Who Is Tested for Diabetic Kidney Disease and Who Initiates Treatment?: The Translating Research Into Action for Diabetes (TRIAD) study

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Abstract

OBJECTIVE

We examined factors associated with screening for albuminuria and initiation of ACE inhibitor or angiotensin receptor blocker (ARB) treatment in diabetic patients.

RESEARCH DESIGN AND METHODS

We conducted surveys and medical record reviews for 5,378 patients participating in a study of diabetes care in managed care at baseline (2000–2001) and follow-up (2002–2003). Factors associated with testing for albuminuria were examined in cross-sectional analysis at baseline. Factors associated with initiating ACE inhibitor/ARB therapy were determined prospectively.

RESULTS

At baseline, 52% of patients not receiving ACE inhibitor/ARB therapy and without known diabetic kidney disease (DKD) were screened for albuminuria. Patients ≥65 years of age, those with higher HbA1c, those with cardiovascular disease (CVD), and those without hyperlipidemia were less likely to be screened. Of the patients with positive screening tests, 47% began ACE inhibitor/ARB therapy. Initiation of therapy was associated with positive screening test results, BMI ≥25 kg/m2, treatment with insulin or oral antidiabetic agents, peripheral neuropathy, systolic blood pressure ≥140 mmHg, and CVD. Of the patients receiving ACE inhibitor/ARB therapy or with known DKD, 63% were tested for albuminuria.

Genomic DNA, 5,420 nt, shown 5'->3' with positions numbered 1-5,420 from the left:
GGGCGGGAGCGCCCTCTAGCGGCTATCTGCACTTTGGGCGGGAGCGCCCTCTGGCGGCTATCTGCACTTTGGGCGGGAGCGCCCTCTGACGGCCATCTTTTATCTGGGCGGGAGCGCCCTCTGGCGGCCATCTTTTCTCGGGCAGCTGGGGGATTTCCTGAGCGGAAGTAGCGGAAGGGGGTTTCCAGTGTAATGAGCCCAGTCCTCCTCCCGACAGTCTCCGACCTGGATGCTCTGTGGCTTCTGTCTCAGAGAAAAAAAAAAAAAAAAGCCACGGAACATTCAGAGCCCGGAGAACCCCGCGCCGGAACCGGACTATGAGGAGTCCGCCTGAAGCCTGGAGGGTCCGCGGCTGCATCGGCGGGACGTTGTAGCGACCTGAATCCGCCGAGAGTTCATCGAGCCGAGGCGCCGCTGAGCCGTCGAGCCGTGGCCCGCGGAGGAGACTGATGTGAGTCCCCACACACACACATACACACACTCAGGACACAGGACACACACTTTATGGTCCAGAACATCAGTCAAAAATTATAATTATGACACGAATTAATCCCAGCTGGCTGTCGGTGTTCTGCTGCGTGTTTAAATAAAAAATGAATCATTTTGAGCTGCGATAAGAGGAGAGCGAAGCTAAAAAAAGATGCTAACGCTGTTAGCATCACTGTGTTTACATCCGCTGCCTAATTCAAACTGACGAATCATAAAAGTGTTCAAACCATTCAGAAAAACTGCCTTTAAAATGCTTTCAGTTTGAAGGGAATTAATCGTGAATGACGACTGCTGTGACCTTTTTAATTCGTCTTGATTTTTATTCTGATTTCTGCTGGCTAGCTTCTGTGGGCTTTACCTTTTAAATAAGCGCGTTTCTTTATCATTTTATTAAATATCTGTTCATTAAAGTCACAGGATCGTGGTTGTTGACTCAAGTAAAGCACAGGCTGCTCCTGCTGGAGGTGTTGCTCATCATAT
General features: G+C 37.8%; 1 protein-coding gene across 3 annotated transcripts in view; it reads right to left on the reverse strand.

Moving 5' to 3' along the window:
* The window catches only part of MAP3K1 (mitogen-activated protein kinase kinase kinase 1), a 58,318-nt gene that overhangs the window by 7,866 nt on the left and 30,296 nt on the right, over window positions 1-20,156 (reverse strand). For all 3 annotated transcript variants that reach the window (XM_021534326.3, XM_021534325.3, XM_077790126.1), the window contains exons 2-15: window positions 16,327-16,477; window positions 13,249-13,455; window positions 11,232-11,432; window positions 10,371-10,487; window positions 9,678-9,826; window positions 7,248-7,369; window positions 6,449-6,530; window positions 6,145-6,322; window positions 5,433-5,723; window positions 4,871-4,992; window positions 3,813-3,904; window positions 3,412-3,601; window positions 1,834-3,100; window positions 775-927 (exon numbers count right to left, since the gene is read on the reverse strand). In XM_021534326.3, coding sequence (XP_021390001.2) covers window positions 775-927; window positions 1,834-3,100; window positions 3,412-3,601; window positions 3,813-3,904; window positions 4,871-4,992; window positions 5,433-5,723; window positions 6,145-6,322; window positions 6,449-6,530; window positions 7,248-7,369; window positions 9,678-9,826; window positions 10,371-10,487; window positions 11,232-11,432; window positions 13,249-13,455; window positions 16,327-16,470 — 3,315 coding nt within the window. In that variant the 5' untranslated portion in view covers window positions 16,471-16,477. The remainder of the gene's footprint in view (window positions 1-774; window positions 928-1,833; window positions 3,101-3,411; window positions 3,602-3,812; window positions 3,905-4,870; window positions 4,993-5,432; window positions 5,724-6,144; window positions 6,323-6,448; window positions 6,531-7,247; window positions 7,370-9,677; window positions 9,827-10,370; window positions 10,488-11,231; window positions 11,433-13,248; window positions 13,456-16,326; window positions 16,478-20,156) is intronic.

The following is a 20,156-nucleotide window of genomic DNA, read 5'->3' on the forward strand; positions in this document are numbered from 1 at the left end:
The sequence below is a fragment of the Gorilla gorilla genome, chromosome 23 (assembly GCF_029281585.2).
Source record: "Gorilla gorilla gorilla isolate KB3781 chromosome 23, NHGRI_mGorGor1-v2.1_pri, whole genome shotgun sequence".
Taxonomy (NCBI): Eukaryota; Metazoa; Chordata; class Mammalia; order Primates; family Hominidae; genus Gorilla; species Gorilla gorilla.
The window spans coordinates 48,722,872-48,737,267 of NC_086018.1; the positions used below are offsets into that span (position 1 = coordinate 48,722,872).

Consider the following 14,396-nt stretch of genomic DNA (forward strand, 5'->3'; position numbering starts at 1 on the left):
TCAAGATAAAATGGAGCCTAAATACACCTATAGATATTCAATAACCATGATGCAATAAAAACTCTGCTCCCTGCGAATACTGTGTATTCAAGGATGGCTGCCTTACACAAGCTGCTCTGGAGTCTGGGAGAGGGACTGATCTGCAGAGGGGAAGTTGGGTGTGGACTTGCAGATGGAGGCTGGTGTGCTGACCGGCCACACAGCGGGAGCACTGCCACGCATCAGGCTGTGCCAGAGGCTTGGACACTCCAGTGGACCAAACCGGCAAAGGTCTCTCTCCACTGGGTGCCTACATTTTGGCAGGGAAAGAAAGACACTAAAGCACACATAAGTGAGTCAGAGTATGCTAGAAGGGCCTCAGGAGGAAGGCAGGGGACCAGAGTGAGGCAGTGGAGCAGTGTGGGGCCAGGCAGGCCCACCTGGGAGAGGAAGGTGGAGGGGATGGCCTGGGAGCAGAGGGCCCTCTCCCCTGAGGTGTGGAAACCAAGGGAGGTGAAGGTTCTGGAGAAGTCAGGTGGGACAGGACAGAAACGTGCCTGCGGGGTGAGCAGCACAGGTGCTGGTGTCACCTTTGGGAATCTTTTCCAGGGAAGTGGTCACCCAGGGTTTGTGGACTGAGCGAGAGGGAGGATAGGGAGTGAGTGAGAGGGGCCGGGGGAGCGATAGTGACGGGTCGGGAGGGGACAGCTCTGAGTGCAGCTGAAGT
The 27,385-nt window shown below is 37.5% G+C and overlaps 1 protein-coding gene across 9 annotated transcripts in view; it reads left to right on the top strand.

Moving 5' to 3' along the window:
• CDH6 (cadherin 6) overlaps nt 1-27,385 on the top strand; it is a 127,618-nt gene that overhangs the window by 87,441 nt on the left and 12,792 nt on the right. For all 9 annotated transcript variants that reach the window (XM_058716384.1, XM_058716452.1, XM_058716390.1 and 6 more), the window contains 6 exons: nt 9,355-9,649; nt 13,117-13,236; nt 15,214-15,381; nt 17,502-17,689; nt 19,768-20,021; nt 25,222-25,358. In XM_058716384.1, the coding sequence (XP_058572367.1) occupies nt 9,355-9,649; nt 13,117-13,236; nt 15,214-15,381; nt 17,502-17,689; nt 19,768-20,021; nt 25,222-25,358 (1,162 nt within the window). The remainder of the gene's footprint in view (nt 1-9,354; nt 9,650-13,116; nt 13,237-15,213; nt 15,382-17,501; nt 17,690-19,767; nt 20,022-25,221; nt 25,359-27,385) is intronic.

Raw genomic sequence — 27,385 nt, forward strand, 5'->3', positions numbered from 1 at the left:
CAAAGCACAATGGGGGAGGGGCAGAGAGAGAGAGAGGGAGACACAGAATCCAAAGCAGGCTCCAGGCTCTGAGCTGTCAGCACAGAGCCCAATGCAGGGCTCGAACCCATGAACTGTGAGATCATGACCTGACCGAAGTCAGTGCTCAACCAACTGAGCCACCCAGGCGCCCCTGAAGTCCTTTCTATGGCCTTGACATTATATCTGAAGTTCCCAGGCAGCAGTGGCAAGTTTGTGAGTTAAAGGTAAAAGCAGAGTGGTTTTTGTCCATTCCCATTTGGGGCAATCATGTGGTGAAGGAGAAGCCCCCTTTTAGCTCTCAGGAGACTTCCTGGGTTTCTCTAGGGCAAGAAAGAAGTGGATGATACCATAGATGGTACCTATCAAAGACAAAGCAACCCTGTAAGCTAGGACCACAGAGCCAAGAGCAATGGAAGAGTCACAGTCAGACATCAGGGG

CONCLUSIONS

Screening for albuminuria was inadequate, especially in older patients or those with competing medical concerns. The value of screening could be increased if more patients with positive screening tests initiated ACE inhibitor/ARB therapy. The efficiency of screening could be improved by limiting screening to diabetic patients not receiving ACE inhibitor/ARB therapy and without known DKD.

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